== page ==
default DNS IP for node from unexpected interface (not always first interface or same network)

Bug #1776604 reported by Trent Lloyd on 2018-06-13
16
This bug affects 2 people
Affects Status Importance Assigned to Milestone
MAAS
High
Mike Pontillo
2.3
High
Mike Pontillo
2.4
High
Mike Pontillo

Bug Description

The default IP returned for the DNS name for a node (e.g. maas-node06.maas) is not always the first interface shown in the web interface (or API list) of network interfaces or otherwise defaults to the 'expected' interface.

It is also not a consistent network between nodes that have slightly differing interface configurations, which results in different nodes having default IP addresses on different networks depending on their network configuration order.

In a typical deployment, the first interface in the list will be the one that is entered into DNS as $NODE.$DOMAIN. However when using bridge or bonding interfaces that behavior appears to change unexpectedly.

According to the code in maasserver/models/staticipaddress.py:480#StaticIPAddressManager.get_hostname_ip_mapping it will return the interface that was created first. This likely explains the unexpected behavior, since you may bond or bridge your primary interface however that new bridge/bond will now be created 'last' resulting in a secondary interface without a bond/bridge being assigned the primary IP in DNS.

When creating bridges and bonds through the MAAS web interface (on 2.3.3) the bond or bridge interface usually replaces the primary underlying interface you created it from in the list order shown on the web interface despite being created later.

Example:
before: ens3, ens4, ens5, ens6 (in order)
after: br-bond0(ens3, ens5), ens4, ens6

In this case, the web interface actually shows br-bond0 in the list first, but the DNS entry defaults to ens4.

As previously mentioned get_hostname_ip_mapping is ordered based on which interface is created first. However the interface order shown in the web interface (and possibly used for other reasons) appears based on some other order.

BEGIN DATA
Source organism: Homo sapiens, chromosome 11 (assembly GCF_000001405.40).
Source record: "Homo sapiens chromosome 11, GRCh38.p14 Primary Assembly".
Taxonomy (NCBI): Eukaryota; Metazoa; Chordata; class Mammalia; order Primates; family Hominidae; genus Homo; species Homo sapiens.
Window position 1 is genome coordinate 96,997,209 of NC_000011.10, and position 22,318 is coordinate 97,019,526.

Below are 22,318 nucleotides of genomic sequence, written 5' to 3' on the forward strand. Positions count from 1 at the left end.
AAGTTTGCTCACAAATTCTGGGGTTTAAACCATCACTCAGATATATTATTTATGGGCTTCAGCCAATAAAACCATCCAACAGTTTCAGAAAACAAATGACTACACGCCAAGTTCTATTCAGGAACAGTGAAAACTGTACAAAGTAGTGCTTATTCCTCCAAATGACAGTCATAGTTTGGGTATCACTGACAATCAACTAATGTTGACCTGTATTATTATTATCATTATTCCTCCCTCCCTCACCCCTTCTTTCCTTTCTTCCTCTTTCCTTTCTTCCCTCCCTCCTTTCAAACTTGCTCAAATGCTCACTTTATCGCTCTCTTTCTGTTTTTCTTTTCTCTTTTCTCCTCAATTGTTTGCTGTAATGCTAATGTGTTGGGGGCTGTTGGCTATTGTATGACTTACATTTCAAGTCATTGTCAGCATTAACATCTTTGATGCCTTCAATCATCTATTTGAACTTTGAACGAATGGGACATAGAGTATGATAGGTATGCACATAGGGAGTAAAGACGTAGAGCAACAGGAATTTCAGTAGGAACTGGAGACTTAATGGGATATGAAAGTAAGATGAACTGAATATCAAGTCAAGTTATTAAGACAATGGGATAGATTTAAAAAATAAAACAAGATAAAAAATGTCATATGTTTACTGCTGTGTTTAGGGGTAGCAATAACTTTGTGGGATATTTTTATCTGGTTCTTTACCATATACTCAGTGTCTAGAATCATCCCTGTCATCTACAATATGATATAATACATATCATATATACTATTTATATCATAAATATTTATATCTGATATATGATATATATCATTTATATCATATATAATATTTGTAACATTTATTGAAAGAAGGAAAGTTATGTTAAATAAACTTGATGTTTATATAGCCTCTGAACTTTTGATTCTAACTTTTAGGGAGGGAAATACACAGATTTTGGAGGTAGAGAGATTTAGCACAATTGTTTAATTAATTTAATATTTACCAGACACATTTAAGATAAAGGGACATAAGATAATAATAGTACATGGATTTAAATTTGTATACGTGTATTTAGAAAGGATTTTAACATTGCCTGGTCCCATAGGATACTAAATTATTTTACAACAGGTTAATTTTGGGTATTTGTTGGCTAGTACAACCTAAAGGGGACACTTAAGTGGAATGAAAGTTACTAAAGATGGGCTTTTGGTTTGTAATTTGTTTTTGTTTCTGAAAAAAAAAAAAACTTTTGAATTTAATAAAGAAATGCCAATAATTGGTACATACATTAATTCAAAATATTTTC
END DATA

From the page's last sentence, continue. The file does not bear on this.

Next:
On initial look I thought it may have used maasserver/models/interface.py:244#InterfaceQueriesMixin.all_interfaces_parents_first - this specifically returns interfaces with no parents (e.g. bonds, bridges, or interfaces that are not a member of such) first - however this appears to only be used by the curtin yaml generator. However the interface order I see returned appears to use a similar method - looking at the websocket update for the node I see this order:
1331: bond0
1332: br-bond0
913: ens3
914: ens4
915: ens5
916: ens6

I stopped digging into the code there but I am sure someone more familiar with the code would quickly pinpoint the actual location of the code used to sort this list and why the order is as it is.

 = User Story / Use Case =

The most common situation this is seen in right now, is where the primary interface has some combination of a bond or bridge configured against it. This results in a secondary (likely internal) interface receiving the default IP.

Secondly to this, some nodes (e.g. a nova-compute openstack node or LXD host) may require a bridge on the primary interface but other nodes may not. Resulting in an inconsistent subnet being used as the default for different nodes.

This is standard in many Ubuntu OpenStack deployments right now.

 = Suggested Fix =

These suggestions may need to be split into multiple bugs depending on how the issue is solved. I will await triage before splitting it into 2 bugs as it may be chosen to simply implement a better method instead of 'fixing' the current order to be consistent.

 - At a minimum, the order of the list shown in the web interface should be consistent with the order used to select the default DNS IP. Beware, however, since this appears to be dynamically generated right now, changing the current order may unexpectedly change DNS in existing environments.